Reply to
Enzo Matrix
I have this horrible image of the back-seater thinking he's falling out of his seat as they go inverted, so he grabs onto something to brace himself, like that pair of rings between his legs. If he actually wasn't wearing a parachute, someone is going to have a lot of explaining to do.
Pat
Reply to
Pat Flannery
There is at least once precedent for that sort of thing.
On 8 November 1984, Tornado GR1 ZA603/N of 617 Sqn was engaged in a training sortie from RAF Marham in England over the North German plain. At one point the pilot made a head-down course correction. When he went head-up, he realised that he was on a collision course with an A-10 which was desperately trying to avoid him. The Tornado pilot pulled even harder and managed to evade the A-10. Unfortunately the sudden increased G convinced the navigator (who was also head down at the time) that the pilot had lost control of the aircraft.
The navigator ejected and as the Command Ejection switch was set to "Both" at the time, the pilot was also forcibly ejected from a perfectly serviceable aircraft. This accident led to a change in RAF engineering policy in that the Command Ejection switch was permanently lockwired into the "Pilot" position. This allowed the pilot to initiate a command ejection but ensured that the nav could never again cause such an accident. I believe that the Tornado GR4 no longer has such a switch and that the command ejection sequence is now hardwired.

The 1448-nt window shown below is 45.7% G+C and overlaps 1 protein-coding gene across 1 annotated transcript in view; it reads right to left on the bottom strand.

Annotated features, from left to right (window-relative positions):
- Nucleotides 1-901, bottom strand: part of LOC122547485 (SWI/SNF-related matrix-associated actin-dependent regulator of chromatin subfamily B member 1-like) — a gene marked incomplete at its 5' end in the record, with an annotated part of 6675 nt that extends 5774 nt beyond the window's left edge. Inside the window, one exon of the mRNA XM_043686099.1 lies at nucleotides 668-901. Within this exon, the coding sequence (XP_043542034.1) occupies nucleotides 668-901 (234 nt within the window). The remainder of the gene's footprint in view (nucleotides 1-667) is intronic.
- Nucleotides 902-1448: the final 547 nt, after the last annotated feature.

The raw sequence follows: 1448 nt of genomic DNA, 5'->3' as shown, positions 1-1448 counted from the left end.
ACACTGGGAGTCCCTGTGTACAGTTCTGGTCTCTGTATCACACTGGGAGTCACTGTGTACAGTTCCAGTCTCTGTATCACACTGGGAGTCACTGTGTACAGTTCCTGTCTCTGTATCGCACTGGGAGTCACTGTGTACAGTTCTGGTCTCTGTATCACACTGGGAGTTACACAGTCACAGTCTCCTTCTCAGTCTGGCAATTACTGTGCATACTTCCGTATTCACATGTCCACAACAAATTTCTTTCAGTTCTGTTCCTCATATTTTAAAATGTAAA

Haveing worked on ejection seats in the RAF, I have a number of other ejection stories if anyone is interested and if they are not off-topic here.
Reply to
Enzo Matrix
If the seat slid down into the rear canopy during inverted flight, would the weight be enough to shatter it and allow the seat to fall out of the aircraft? Or would it starting to move along the track initiate some aspect of the ejection sequence like firing the seat rockets or shattering or jettisoning the canopy? The navigator who who was killed was experienced at doing the test flights according to the latest news, so that should rule out him grabbing the ejection initiation handles by accident:
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Pat
Reply to
Pat Flannery
Did they ever figure out what led to the fatal pilot ejection on the Harrier while it was in straight and level flight and continued out to sea on autopilot?
Pat
Reply to
Pat Flannery
Indeed it would. It is unlikely that the main ejection gun would have been initiated, but the drogue gun would certainly have been.